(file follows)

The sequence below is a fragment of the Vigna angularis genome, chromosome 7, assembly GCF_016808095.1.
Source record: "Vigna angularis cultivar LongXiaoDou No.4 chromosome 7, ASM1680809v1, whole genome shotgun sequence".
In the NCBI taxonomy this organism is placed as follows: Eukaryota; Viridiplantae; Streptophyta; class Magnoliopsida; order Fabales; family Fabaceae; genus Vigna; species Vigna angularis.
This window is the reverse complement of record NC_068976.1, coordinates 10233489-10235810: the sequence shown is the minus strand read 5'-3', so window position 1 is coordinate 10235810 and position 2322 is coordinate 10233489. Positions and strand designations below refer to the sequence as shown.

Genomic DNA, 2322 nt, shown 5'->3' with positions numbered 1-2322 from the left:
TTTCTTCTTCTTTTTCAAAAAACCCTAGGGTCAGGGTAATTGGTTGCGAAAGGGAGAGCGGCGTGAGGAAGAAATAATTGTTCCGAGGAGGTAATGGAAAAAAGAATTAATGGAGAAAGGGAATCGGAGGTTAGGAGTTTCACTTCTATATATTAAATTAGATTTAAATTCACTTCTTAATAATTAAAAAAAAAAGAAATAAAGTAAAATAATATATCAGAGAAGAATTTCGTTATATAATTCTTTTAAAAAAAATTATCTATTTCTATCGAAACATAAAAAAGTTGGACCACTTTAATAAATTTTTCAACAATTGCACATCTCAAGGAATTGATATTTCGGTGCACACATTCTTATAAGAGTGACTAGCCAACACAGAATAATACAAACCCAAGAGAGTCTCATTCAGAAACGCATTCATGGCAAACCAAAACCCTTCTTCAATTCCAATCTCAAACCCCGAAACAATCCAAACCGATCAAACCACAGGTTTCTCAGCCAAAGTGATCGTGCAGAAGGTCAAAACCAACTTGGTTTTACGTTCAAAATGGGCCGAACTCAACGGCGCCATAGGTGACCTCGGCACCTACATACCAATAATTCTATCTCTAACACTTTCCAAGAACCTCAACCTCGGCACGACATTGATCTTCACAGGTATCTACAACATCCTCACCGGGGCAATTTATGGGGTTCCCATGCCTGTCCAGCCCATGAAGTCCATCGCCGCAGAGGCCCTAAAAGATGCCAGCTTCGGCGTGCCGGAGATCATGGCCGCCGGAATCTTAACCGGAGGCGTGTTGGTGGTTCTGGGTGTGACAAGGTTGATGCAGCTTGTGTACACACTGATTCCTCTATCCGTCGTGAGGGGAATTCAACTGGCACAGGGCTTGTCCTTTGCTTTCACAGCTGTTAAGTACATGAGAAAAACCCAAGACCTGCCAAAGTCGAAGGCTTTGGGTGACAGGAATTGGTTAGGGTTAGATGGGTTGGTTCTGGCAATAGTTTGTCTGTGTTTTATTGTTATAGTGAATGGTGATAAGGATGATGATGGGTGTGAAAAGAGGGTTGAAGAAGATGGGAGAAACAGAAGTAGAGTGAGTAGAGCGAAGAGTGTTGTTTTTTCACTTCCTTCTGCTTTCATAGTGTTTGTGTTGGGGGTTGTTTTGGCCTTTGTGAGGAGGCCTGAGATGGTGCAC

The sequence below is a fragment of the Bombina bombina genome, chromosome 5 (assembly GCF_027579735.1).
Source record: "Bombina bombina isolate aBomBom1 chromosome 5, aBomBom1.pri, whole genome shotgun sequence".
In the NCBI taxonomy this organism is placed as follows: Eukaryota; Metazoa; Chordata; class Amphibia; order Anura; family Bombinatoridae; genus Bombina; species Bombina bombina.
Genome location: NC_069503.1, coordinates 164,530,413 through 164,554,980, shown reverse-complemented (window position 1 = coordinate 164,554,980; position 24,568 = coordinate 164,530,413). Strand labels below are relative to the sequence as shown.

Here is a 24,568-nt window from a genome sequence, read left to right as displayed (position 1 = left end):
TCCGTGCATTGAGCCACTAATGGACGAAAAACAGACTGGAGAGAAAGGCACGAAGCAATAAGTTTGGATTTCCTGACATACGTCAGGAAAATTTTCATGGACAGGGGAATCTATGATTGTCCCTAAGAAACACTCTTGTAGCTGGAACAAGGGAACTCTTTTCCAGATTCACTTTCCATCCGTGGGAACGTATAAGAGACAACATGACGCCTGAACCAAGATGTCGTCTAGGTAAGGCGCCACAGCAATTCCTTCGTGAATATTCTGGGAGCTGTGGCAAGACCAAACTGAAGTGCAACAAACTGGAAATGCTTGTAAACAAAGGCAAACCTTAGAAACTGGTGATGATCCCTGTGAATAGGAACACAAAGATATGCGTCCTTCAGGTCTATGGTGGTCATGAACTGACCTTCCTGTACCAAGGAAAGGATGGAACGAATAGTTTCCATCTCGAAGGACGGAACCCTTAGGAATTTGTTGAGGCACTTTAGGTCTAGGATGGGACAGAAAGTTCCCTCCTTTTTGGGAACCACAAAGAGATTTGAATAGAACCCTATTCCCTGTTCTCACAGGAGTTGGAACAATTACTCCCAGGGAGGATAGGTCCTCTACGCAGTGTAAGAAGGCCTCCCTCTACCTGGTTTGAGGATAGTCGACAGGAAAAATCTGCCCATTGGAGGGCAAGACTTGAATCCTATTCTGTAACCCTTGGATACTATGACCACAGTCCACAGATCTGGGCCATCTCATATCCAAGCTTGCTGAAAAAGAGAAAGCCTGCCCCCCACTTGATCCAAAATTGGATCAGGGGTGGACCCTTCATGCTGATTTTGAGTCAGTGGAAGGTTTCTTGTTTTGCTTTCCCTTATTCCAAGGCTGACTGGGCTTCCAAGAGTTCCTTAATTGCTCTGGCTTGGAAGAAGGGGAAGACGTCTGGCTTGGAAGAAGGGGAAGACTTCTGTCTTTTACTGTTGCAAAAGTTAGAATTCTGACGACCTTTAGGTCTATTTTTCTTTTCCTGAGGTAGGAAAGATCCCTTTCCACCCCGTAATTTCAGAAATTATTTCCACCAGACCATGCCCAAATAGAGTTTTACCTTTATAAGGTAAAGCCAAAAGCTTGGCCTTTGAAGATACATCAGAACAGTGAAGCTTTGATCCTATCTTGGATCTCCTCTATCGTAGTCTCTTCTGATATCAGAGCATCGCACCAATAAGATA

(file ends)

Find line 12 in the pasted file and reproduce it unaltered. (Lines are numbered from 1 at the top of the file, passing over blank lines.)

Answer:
TCCGTGCATTGAGCCACTAATGGACGAAAAACAGACTGGAGAGAAAGGCACGAAGCAATAAGTTTGGATTTCCTGACATACGTCAGGAAAATTTTCATGGACAGGGGAATCTATGATTGTCCCTAAGAAACACTCTTGTAGCTGGAACAAGGGAACTCTTTTCCAGATTCACTTTCCATCCGTGGGAACGTATAAGAGACAACATGACGCCTGAACCAAGATGTCGTCTAGGTAAGGCGCCACAGCAATTCCTTCGTGAATATTCTGGGAGCTGTGGCAAGACCAAACTGAAGTGCAACAAACTGGAAATGCTTGTAAACAAAGGCAAACCTTAGAAACTGGTGATGATCCCTGTGAATAGGAACACAAAGATATGCGTCCTTCAGGTCTATGGTGGTCATGAACTGACCTTCCTGTACCAAGGAAAGGATGGAACGAATAGTTTCCATCTCGAAGGACGGAACCCTTAGGAATTTGTTGAGGCACTTTAGGTCTAGGATGGGACAGAAAGTTCCCTCCTTTTTGGGAACCACAAAGAGATTTGAATAGAACCCTATTCCCTGTTCTCACAGGAGTTGGAACAATTACTCCCAGGGAGGATAGGTCCTCTACGCAGTGTAAGAAGGCCTCCCTCTACCTGGTTTGAGGATAGTCGACAGGAAAAATCTGCCCATTGGAGGGCAAGACTTGAATCCTATTCTGTAACCCTTGGATACTATGACCACAGTCCACAGATCTGGGCCATCTCATATCCAAGCTTGCTGAAAAAGAGAAAGCCTGCCCCCCACTTGATCCAAAATTGGATCAGGGGTGGACCCTTCATGCTGATTTTGAGTCAGTGGAAGGTTTCTTGTTTTGCTTTCCCTTATTCCAAGGCTGACTGGGCTTCCAAGAGTTCCTTAATTGCTCTGGCTTGGAAGAAGGGGAAGACGTCTGGCTTGGAAGAAGGGGAAGACTTCTGTCTTTTACTGTTGCAAAAGTTAGAATTCTGACGACCTTTAGGTCTATTTTTCTTTTCCTGAGGTAGGAAAGATCCCTTTCCACCCCGTAATTTCAGAAATTATTTCCACCAGACCATGCCCAAATAGAGTTTTACCTTTATAAGGTAAAGCCAAAAGCTTGGCCTTTGAAGATACATCAGAACAGTGAAGCTTTGATCCTATCTTGGATCTCCTCTATCGTAGTCTCTTCTGATATCAGAGCATCGCACCAATAAGATA